Early taxpayers who've had their refunds delayed by the IRS will now get their checks.
If you qualified for the earned income tax credit or the additional child tax credit, and you turned in your return early — considering tax season started on Jan. 23 — the IRS started distributing refunds on Feb. 15.
Assuming there are no issues with processing your return, you'll likely see your refund the week of Feb. 27. This can be a hefty sum of money, considering the average refund was $2,860 for the 2015 tax year, according to the IRS.
A new law requires the federal agency to delay the entire refund for households that file early and claim the earned income tax credit or the additional child tax credit.
This gives the IRS more time to detect phony returns and keep refunds out of scammers' hands.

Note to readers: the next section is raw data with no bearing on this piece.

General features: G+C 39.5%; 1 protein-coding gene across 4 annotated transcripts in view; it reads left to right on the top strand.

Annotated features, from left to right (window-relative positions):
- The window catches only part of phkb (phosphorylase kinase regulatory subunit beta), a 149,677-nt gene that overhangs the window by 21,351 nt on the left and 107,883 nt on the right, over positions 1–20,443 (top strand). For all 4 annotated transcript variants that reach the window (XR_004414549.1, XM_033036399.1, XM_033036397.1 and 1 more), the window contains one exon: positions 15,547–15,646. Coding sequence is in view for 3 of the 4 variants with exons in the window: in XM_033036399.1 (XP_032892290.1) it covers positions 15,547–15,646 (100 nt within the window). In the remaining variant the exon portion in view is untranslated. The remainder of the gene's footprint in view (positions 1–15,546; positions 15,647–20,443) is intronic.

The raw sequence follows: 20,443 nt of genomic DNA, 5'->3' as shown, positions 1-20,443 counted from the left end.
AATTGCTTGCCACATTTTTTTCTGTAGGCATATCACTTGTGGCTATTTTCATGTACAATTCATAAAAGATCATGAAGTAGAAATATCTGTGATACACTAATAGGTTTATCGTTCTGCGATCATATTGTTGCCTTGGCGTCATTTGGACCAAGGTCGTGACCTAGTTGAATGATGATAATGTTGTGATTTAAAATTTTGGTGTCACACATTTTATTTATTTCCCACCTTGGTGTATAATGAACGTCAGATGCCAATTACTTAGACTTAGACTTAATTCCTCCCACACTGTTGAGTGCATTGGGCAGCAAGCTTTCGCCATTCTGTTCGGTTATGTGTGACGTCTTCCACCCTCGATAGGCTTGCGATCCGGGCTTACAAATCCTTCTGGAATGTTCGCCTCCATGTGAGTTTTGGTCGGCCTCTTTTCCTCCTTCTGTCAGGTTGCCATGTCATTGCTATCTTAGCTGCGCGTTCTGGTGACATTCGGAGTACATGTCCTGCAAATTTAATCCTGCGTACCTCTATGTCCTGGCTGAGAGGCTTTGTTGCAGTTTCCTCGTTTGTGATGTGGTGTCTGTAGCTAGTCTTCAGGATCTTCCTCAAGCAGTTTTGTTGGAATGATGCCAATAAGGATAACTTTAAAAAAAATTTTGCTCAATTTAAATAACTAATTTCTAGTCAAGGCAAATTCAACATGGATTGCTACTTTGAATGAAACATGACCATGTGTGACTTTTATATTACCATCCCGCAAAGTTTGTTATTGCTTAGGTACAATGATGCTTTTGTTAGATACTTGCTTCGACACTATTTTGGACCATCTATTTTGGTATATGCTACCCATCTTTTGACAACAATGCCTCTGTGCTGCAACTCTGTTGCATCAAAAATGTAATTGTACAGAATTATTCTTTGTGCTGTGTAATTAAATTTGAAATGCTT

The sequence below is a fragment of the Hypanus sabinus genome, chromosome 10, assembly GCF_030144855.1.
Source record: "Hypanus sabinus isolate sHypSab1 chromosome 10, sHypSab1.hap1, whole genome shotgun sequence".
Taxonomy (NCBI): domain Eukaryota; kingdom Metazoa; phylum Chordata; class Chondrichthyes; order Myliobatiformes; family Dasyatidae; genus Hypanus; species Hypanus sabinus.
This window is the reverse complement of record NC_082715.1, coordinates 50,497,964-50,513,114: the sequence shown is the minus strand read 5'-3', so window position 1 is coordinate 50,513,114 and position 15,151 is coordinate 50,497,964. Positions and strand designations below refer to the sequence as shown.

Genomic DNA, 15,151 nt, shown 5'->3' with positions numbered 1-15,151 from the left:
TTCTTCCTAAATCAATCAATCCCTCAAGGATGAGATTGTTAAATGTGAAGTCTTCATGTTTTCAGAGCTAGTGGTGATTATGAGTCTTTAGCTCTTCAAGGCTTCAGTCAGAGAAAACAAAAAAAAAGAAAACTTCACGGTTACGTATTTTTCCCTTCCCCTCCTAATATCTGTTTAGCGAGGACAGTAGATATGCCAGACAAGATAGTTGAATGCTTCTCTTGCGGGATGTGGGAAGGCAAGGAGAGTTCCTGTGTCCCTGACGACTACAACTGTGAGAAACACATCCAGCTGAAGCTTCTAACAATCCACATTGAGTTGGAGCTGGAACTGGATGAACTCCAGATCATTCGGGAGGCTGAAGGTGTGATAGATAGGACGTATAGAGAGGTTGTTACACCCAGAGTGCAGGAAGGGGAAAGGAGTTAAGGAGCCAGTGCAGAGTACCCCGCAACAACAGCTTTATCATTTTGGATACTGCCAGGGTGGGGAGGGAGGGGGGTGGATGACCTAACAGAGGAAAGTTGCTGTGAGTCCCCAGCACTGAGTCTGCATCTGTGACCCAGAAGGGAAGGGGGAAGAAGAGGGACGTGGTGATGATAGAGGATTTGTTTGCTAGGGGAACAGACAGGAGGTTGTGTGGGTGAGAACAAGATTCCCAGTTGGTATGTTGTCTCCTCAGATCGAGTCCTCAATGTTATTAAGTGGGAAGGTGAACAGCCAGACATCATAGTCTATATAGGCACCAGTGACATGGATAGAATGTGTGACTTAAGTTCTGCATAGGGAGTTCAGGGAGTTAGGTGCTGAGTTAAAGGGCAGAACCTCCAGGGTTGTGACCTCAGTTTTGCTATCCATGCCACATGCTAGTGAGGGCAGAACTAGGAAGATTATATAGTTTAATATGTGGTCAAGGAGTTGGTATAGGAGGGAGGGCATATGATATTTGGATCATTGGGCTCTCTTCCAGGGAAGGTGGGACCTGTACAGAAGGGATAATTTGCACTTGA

"The IRS is trying to be more careful about refunds," said Ed Slott, a CPA and founder of Ed Slott and Co. in Rockville Centre, New York. "Identity thieves file fake returns early and collect the refunds."
Thieves have a variety of ways to snag your personal details, including impersonating the IRS on the phone or sending emails with malicious links.
Often, the victim of a tax refund scam doesn't figure out what's going on until he or she tries to file and the IRS rejects the return.
The IRS reported a 400 percent surge in phishing and malware incidents — identity theft over the web — during the 2016 tax season.